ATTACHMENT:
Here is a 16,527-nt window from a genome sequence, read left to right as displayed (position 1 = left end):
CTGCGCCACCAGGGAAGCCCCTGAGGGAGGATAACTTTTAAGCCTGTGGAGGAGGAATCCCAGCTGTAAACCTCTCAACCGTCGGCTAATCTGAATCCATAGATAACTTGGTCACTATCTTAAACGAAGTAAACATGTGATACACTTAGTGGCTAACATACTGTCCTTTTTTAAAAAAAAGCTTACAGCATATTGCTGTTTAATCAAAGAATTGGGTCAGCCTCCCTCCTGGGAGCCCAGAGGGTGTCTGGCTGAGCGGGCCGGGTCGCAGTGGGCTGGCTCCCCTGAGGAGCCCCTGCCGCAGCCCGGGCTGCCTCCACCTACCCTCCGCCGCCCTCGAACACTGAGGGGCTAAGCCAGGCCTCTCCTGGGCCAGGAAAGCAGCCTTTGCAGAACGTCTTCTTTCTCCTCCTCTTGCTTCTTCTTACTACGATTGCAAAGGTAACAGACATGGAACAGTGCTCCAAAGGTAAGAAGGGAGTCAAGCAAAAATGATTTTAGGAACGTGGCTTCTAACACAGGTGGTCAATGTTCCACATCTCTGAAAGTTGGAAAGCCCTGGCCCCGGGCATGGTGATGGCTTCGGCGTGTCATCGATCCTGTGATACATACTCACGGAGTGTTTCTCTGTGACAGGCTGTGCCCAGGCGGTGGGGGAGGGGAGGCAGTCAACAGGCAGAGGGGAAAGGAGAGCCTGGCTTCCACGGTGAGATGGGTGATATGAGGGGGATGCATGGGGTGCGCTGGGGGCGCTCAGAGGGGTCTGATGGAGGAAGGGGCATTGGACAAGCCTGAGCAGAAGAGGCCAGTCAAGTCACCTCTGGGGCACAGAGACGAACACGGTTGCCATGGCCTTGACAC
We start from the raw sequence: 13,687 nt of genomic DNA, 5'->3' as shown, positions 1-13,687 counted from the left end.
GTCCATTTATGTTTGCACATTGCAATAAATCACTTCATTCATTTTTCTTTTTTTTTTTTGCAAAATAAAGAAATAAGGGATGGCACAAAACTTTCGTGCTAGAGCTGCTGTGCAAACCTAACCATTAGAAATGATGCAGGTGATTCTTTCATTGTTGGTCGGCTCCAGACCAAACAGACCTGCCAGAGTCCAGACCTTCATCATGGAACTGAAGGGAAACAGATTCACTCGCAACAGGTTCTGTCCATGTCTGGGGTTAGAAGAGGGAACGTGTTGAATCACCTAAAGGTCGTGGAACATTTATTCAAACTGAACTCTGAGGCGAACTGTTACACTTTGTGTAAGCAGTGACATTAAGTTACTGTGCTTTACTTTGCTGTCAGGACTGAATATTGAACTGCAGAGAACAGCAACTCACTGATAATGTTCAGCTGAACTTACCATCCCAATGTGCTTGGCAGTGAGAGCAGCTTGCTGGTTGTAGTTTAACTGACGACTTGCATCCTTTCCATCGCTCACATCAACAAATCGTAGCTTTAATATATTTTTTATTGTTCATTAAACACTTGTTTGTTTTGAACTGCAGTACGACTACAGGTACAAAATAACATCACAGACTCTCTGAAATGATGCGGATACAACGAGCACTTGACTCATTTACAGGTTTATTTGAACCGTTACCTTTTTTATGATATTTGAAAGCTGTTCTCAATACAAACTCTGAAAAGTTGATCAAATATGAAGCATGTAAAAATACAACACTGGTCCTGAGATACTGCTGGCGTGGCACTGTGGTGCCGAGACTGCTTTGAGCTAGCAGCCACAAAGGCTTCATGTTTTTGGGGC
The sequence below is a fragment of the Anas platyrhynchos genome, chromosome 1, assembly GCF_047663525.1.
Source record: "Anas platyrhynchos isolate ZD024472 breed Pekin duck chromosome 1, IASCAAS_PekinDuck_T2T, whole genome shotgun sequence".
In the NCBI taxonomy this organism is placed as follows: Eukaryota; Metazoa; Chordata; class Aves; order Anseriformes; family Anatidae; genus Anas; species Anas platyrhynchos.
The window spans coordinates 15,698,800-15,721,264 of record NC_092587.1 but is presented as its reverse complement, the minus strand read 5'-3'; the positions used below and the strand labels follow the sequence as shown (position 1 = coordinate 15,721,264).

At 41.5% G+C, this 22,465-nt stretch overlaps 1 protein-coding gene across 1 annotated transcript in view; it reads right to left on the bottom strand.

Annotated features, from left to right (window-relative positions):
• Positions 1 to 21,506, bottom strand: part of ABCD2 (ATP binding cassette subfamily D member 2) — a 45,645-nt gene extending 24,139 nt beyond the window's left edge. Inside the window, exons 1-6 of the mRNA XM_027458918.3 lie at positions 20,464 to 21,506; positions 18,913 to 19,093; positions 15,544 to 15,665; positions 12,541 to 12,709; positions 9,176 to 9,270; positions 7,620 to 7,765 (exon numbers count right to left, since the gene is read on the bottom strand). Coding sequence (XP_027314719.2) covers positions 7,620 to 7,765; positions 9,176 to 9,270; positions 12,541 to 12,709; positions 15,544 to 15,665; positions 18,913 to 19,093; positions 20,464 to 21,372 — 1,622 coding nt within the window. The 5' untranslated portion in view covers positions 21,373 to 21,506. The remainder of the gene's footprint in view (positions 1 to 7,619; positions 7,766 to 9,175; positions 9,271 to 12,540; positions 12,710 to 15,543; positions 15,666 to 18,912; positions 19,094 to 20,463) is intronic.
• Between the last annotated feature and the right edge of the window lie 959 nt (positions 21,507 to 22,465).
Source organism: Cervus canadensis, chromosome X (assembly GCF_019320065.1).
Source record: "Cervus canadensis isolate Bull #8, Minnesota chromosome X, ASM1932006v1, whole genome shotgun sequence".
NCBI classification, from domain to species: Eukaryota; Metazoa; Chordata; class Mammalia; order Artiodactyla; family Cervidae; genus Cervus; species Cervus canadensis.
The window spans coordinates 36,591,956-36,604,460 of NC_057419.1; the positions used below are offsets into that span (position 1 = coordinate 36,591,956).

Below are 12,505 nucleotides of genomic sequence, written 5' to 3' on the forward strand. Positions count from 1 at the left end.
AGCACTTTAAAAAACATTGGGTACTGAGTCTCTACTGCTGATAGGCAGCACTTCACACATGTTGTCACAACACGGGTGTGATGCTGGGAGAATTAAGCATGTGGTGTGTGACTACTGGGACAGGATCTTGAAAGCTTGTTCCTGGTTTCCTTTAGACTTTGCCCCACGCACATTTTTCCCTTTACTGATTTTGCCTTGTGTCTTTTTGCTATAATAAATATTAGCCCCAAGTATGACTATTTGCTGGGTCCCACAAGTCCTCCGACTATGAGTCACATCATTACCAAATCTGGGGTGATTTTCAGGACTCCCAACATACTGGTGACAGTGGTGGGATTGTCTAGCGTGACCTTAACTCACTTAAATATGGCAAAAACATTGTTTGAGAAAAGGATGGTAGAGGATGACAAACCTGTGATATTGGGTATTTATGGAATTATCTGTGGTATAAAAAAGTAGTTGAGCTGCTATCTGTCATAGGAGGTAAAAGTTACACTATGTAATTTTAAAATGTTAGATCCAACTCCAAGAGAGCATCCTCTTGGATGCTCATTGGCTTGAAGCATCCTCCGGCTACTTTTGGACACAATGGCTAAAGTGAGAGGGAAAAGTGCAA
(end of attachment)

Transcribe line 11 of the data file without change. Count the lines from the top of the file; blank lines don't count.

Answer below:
• Positions 1 to 21,506, bottom strand: part of ABCD2 (ATP binding cassette subfamily D member 2) — a 45,645-nt gene extending 24,139 nt beyond the window's left edge. Inside the window, exons 1-6 of the mRNA XM_027458918.3 lie at positions 20,464 to 21,506; positions 18,913 to 19,093; positions 15,544 to 15,665; positions 12,541 to 12,709; positions 9,176 to 9,270; positions 7,620 to 7,765 (exon numbers count right to left, since the gene is read on the bottom strand). Coding sequence (XP_027314719.2) covers positions 7,620 to 7,765; positions 9,176 to 9,270; positions 12,541 to 12,709; positions 15,544 to 15,665; positions 18,913 to 19,093; positions 20,464 to 21,372 — 1,622 coding nt within the window. The 5' untranslated portion in view covers positions 21,373 to 21,506. The remainder of the gene's footprint in view (positions 1 to 7,619; positions 7,766 to 9,175; positions 9,271 to 12,540; positions 12,710 to 15,543; positions 15,666 to 18,912; positions 19,094 to 20,463) is intronic.